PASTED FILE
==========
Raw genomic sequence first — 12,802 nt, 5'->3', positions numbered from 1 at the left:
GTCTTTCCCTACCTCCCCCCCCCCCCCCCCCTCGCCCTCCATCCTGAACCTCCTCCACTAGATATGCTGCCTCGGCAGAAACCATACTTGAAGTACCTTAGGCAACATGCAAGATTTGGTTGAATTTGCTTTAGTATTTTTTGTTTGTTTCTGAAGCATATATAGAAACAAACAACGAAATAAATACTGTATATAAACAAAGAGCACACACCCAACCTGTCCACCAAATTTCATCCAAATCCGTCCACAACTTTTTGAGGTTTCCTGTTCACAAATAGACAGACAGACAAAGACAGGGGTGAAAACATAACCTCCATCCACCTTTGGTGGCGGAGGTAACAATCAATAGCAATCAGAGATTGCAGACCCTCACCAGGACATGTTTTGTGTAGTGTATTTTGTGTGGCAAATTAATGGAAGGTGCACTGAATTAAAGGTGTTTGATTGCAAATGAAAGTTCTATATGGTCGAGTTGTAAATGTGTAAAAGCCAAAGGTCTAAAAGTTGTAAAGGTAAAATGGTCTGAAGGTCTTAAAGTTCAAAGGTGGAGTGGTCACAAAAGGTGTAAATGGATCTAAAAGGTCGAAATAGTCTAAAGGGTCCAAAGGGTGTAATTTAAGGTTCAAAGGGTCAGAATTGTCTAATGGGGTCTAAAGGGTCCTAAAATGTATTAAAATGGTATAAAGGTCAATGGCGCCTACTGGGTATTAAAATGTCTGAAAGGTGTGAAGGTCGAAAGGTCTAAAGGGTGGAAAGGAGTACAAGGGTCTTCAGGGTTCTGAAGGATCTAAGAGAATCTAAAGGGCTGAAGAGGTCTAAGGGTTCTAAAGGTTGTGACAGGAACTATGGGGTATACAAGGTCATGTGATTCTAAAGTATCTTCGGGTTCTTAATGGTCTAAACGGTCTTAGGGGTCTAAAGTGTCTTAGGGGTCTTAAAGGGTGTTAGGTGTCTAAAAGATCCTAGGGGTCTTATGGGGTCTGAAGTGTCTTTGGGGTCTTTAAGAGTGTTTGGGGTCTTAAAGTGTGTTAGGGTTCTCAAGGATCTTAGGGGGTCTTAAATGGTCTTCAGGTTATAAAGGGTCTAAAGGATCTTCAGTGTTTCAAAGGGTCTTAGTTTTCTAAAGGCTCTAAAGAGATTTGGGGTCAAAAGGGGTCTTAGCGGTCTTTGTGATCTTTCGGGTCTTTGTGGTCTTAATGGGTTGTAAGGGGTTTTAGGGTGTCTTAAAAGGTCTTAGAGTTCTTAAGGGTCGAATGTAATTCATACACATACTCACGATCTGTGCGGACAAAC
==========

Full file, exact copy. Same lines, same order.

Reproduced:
Raw genomic sequence first — 12,802 nt, 5'->3', positions numbered from 1 at the left:
GTCTTTCCCTACCTCCCCCCCCCCCCCCCCCTCGCCCTCCATCCTGAACCTCCTCCACTAGATATGCTGCCTCGGCAGAAACCATACTTGAAGTACCTTAGGCAACATGCAAGATTTGGTTGAATTTGCTTTAGTATTTTTTGTTTGTTTCTGAAGCATATATAGAAACAAACAACGAAATAAATACTGTATATAAACAAAGAGCACACACCCAACCTGTCCACCAAATTTCATCCAAATCCGTCCACAACTTTTTGAGGTTTCCTGTTCACAAATAGACAGACAGACAAAGACAGGGGTGAAAACATAACCTCCATCCACCTTTGGTGGCGGAGGTAACAATCAATAGCAATCAGAGATTGCAGACCCTCACCAGGACATGTTTTGTGTAGTGTATTTTGTGTGGCAAATTAATGGAAGGTGCACTGAATTAAAGGTGTTTGATTGCAAATGAAAGTTCTATATGGTCGAGTTGTAAATGTGTAAAAGCCAAAGGTCTAAAAGTTGTAAAGGTAAAATGGTCTGAAGGTCTTAAAGTTCAAAGGTGGAGTGGTCACAAAAGGTGTAAATGGATCTAAAAGGTCGAAATAGTCTAAAGGGTCCAAAGGGTGTAATTTAAGGTTCAAAGGGTCAGAATTGTCTAATGGGGTCTAAAGGGTCCTAAAATGTATTAAAATGGTATAAAGGTCAATGGCGCCTACTGGGTATTAAAATGTCTGAAAGGTGTGAAGGTCGAAAGGTCTAAAGGGTGGAAAGGAGTACAAGGGTCTTCAGGGTTCTGAAGGATCTAAGAGAATCTAAAGGGCTGAAGAGGTCTAAGGGTTCTAAAGGTTGTGACAGGAACTATGGGGTATACAAGGTCATGTGATTCTAAAGTATCTTCGGGTTCTTAATGGTCTAAACGGTCTTAGGGGTCTAAAGTGTCTTAGGGGTCTTAAAGGGTGTTAGGTGTCTAAAAGATCCTAGGGGTCTTATGGGGTCTGAAGTGTCTTTGGGGTCTTTAAGAGTGTTTGGGGTCTTAAAGTGTGTTAGGGTTCTCAAGGATCTTAGGGGGTCTTAAATGGTCTTCAGGTTATAAAGGGTCTAAAGGATCTTCAGTGTTTCAAAGGGTCTTAGTTTTCTAAAGGCTCTAAAGAGATTTGGGGTCAAAAGGGGTCTTAGCGGTCTTTGTGATCTTTCGGGTCTTTGTGGTCTTAATGGGTTGTAAGGGGTTTTAGGGTGTCTTAAAAGGTCTTAGAGTTCTTAAGGGTCGAATGTAATTCATACACATACTCACGATCTGTGCGGACAAAC